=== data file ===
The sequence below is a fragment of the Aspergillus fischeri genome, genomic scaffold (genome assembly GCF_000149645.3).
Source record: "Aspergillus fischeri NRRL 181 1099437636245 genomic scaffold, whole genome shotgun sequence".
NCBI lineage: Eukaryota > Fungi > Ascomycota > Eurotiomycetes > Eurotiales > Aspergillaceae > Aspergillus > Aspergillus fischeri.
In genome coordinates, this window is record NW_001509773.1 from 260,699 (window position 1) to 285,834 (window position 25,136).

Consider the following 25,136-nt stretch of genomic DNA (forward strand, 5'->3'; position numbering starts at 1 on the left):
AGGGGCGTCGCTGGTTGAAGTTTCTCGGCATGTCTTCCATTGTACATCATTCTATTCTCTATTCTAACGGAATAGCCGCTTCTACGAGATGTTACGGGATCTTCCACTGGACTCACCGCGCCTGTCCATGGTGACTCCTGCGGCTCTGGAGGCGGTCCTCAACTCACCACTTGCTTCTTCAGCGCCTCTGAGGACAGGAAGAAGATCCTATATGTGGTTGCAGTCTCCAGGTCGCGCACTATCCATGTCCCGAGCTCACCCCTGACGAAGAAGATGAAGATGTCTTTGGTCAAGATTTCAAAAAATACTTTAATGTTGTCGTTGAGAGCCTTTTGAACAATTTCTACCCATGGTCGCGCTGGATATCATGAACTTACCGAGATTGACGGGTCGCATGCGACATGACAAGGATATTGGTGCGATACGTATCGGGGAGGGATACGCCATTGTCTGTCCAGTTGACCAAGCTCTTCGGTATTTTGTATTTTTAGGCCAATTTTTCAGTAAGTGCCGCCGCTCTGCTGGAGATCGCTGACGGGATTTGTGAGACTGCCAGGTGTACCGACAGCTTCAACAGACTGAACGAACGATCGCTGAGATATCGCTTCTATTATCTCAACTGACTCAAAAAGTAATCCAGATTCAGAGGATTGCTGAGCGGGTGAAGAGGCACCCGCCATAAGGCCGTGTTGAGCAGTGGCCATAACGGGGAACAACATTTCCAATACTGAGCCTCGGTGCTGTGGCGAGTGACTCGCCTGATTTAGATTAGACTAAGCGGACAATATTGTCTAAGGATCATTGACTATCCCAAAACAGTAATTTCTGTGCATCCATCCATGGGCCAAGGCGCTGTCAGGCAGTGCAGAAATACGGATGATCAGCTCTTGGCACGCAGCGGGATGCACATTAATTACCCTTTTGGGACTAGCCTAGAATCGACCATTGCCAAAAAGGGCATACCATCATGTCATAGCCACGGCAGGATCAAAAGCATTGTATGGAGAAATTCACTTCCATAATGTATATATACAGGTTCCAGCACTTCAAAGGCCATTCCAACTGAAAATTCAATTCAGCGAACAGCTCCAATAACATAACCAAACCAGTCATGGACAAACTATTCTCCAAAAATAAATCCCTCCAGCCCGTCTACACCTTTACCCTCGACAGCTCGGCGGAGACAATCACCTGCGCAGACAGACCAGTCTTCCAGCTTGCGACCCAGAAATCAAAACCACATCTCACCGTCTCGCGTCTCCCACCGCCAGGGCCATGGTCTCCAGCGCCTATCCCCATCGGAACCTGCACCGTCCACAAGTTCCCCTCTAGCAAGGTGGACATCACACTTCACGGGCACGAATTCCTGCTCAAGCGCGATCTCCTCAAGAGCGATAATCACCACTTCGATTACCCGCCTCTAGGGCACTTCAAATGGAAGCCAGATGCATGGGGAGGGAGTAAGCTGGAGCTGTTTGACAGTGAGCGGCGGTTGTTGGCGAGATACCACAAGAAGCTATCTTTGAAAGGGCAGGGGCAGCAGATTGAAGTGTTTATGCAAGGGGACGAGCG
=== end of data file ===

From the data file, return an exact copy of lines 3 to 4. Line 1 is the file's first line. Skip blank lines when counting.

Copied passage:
NCBI lineage: Eukaryota > Fungi > Ascomycota > Eurotiomycetes > Eurotiales > Aspergillaceae > Aspergillus > Aspergillus fischeri.
In genome coordinates, this window is record NW_001509773.1 from 260,699 (window position 1) to 285,834 (window position 25,136).